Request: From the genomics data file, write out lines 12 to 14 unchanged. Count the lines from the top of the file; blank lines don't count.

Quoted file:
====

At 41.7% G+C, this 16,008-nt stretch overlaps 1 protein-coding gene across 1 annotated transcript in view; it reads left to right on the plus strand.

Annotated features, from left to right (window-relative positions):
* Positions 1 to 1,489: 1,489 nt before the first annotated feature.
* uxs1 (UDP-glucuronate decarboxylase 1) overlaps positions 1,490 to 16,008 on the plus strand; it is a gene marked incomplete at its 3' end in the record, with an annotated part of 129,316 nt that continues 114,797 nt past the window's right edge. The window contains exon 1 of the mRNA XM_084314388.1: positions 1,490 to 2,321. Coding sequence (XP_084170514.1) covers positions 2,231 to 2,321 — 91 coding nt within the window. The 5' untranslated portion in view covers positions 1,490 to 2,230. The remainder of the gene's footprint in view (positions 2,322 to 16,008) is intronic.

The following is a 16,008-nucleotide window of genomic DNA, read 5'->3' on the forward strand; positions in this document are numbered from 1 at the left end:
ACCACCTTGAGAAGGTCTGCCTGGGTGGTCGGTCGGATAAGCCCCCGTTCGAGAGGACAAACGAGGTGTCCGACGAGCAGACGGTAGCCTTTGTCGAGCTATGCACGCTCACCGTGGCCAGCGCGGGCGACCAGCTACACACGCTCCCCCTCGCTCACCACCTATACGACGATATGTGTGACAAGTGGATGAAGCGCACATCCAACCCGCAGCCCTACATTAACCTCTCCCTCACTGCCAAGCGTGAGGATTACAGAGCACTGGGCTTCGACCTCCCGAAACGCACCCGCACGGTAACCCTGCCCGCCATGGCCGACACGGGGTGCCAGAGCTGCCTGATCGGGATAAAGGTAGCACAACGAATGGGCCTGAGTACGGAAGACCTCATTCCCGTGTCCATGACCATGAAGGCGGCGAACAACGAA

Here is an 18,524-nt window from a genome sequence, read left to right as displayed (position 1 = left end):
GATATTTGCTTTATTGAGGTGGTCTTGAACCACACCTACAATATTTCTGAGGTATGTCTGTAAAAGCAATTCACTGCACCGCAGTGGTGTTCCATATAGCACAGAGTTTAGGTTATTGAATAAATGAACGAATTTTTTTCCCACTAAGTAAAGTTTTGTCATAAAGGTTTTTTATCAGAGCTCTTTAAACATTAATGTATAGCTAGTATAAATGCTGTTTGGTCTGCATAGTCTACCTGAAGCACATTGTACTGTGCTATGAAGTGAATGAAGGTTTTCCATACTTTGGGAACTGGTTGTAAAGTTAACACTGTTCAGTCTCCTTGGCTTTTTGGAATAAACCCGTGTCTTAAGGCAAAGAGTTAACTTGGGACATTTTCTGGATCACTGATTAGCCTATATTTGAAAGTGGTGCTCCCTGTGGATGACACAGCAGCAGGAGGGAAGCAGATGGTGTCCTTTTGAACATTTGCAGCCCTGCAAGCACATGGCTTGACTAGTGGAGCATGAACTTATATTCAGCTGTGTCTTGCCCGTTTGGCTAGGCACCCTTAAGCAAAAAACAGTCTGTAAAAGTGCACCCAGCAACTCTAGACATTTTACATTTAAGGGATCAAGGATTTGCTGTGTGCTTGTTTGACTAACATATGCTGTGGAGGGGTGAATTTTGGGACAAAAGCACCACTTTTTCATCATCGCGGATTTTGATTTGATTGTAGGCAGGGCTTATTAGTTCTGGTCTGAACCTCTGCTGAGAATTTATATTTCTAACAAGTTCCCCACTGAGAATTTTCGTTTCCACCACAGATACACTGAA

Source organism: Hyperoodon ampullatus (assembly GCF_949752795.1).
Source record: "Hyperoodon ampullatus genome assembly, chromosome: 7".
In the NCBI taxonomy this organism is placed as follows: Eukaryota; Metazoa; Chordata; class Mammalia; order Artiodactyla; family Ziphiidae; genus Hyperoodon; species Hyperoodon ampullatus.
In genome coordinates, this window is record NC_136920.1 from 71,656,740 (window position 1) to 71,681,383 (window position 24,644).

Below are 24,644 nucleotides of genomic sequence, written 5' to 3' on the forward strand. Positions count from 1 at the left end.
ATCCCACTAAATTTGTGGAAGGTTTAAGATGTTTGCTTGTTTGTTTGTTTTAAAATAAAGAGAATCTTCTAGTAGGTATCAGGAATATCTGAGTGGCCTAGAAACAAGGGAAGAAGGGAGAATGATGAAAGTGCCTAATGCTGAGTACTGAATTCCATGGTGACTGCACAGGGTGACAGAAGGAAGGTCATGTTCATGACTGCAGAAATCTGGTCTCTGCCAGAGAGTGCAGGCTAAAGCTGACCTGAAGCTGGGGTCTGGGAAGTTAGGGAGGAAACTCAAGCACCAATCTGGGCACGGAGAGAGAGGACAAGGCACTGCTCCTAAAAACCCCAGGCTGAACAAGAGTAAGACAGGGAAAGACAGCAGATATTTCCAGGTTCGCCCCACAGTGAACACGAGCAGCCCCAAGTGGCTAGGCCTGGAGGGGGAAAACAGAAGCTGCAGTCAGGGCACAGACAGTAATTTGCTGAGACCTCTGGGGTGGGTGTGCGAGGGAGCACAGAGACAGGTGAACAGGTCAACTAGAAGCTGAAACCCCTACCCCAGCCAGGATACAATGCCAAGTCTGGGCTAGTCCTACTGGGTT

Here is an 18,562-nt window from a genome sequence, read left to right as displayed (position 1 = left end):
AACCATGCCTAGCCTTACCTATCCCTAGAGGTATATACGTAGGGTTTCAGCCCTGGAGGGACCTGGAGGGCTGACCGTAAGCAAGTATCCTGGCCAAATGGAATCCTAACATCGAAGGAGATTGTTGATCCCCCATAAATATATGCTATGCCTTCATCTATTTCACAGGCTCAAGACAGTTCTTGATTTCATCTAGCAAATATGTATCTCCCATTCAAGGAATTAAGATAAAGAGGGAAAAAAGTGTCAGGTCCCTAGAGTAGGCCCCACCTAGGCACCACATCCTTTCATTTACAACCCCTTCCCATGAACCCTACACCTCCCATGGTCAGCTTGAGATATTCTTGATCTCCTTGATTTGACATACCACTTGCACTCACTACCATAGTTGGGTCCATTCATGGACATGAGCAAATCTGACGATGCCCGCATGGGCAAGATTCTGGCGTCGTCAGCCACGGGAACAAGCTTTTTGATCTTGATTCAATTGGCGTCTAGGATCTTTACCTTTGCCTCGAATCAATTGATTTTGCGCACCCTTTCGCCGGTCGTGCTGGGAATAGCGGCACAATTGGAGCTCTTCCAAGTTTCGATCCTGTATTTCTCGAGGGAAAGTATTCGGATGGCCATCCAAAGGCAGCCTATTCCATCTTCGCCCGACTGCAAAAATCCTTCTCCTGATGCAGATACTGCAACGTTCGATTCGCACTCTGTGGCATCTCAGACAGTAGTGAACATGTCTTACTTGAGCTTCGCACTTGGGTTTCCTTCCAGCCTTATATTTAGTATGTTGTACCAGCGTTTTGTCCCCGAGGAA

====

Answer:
In genome coordinates, this window is record NC_136920.1 from 71,656,740 (window position 1) to 71,681,383 (window position 24,644).

Below are 24,644 nucleotides of genomic sequence, written 5' to 3' on the forward strand. Positions count from 1 at the left end.
ATCCCACTAAATTTGTGGAAGGTTTAAGATGTTTGCTTGTTTGTTTGTTTTAAAATAAAGAGAATCTTCTAGTAGGTATCAGGAATATCTGAGTGGCCTAGAAACAAGGGAAGAAGGGAGAATGATGAAAGTGCCTAATGCTGAGTACTGAATTCCATGGTGACTGCACAGGGTGACAGAAGGAAGGTCATGTTCATGACTGCAGAAATCTGGTCTCTGCCAGAGAGTGCAGGCTAAAGCTGACCTGAAGCTGGGGTCTGGGAAGTTAGGGAGGAAACTCAAGCACCAATCTGGGCACGGAGAGAGAGGACAAGGCACTGCTCCTAAAAACCCCAGGCTGAACAAGAGTAAGACAGGGAAAGACAGCAGATATTTCCAGGTTCGCCCCACAGTGAACACGAGCAGCCCCAAGTGGCTAGGCCTGGAGGGGGAAAACAGAAGCTGCAGTCAGGGCACAGACAGTAATTTGCTGAGACCTCTGGGGTGGGTGTGCGAGGGAGCACAGAGACAGGTGAACAGGTCAACTAGAAGCTGAAACCCCTACCCCAGCCAGGATACAATGCCAAGTCTGGGCTAGTCCTACTGGGTT